Defense Minister Moshe Ya'alon showed up at a television studio last weekend and declared for the umpteenth time that in our generation there is no chance for a permanent agreement between Israel and the Palestinians. For the umpteenth time, he also noted that in the distant past he had actually believed in the "territories for peace" formula, but that in the meantime he had recovered from his naivety.
As you know, Ya'alon is not the only minister who has the habit of recycling his beliefs in interviews with the media. Almost all his fellow government members do the same, each with his own beliefs. Even the most skillful politician cannot reinvent himself in every interview. The justice minister always says that Israel must make more concessions for peace, and the defense minister always says that there is no point in making any concessions. Nonetheless, we have developed a strange habit of responding to Livni's comments with a yawn and breaking into cries of despair after every Ya'alon interview: Oh no, Bogie doesn’t believe in peace.
Actually, Ya'alon himself has developed his own strange habit: He is unmoved by the cries of despair. Despite the heavy psychological pressure exerted on him from all directions, he has a consistent tendency to maintain his composure, to the point of complete indifference to surrounding hysteria. His rhetoric is not subject to instructions from public opinion leaders. As the former Military Intelligence head and as a retired IDF chief of staff, he already has a solid opinion about the chances of the agreement between Jerusalem and Ramallah. It is his duty to reveal it to the public even if a certain camp doesn't like it. He is the defense minister, not the political correctness minister.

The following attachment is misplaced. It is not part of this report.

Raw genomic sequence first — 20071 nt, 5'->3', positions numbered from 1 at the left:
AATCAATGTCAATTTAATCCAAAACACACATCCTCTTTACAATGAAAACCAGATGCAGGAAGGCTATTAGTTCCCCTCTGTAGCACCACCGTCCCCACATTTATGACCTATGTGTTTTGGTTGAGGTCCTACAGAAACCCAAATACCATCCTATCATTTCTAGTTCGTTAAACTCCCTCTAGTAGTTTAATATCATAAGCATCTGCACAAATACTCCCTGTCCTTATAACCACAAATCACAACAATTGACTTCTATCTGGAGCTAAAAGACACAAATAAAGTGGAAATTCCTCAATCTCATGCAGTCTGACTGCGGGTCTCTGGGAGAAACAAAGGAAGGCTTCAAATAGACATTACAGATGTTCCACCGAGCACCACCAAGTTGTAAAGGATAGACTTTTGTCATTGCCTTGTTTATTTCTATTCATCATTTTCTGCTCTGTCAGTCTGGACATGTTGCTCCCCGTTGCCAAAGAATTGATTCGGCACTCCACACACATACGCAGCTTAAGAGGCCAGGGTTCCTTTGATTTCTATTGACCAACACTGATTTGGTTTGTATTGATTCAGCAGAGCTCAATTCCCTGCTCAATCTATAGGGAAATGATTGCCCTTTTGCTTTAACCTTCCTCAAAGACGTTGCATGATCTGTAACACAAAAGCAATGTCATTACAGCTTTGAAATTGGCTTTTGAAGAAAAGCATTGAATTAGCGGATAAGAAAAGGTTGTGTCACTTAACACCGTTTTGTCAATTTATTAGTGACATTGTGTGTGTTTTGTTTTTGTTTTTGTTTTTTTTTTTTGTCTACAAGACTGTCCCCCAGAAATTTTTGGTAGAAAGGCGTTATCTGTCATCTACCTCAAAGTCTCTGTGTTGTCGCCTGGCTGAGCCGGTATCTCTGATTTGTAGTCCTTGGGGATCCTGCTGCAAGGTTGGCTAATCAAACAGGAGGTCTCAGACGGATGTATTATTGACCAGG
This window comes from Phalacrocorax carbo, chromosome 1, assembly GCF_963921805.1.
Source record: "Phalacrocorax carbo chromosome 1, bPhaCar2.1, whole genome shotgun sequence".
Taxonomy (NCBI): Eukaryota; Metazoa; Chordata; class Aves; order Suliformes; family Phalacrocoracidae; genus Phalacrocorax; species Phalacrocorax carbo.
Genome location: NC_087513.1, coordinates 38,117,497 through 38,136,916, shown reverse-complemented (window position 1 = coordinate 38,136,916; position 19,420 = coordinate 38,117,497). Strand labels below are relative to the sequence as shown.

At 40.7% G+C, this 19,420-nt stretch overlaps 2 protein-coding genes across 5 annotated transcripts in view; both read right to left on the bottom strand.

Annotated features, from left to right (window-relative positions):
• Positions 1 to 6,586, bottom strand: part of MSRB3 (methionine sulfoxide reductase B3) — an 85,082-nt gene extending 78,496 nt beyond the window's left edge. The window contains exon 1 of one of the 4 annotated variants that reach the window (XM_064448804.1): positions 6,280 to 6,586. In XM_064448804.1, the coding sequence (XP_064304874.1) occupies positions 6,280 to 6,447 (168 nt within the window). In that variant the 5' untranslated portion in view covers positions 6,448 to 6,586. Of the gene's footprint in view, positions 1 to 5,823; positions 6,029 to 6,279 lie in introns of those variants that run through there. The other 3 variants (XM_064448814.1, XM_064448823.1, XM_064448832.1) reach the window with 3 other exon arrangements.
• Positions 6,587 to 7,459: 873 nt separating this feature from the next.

Who is right and who is obsessive?While doing that, Ya'alon managed to irritate the Americans too, not just the peace seekers here, but there is no need to exaggerate in describing the extent of this irritation. Our defense establishment leader simply set the record straight when he said last week that the United States was showing global weakness and that its allies in the Middle East were disappointed with it. Every child in Damascus, Kiev or Manhattan knows that Obama's US is pursuing a spineless global policy. The opinion pages in the American press are filled with similar indictments against the Obama administration. According to all signs, even the administration itself knows it, but it's convenient to pull an insulted face when the Israeli defense minister joins the criticism.
Washington is now accusing Ya'alon of intentionally undermining the relationship between the two countries, no less. It is forgetting its own contribution to undermining the relations. Obama is the least pleasant American president towards Israel in the past 50 years, both in his words and in his actions. In his five years in the White House, the president insulted the prime minister more than two or three times, while the prime minister actually made sure not to throw insults back at him. Ya'alon is less strict, but is still quite polite. Despite the asymmetry between the sides, the American president should reflect on his own actions instead of imposing sanctions on our defense minister.
After all, America doesn't have many friendly alternatives in the Middle East. It should even admit to itself that Ya'alon is reading the regional map much better than John Kerry. Last summer, when Kerry promised us peace within nine months, Ya'alon already voiced contradictory promises. Is there still any doubt in Washington who will be right in the end and who will be revealed as obsessive?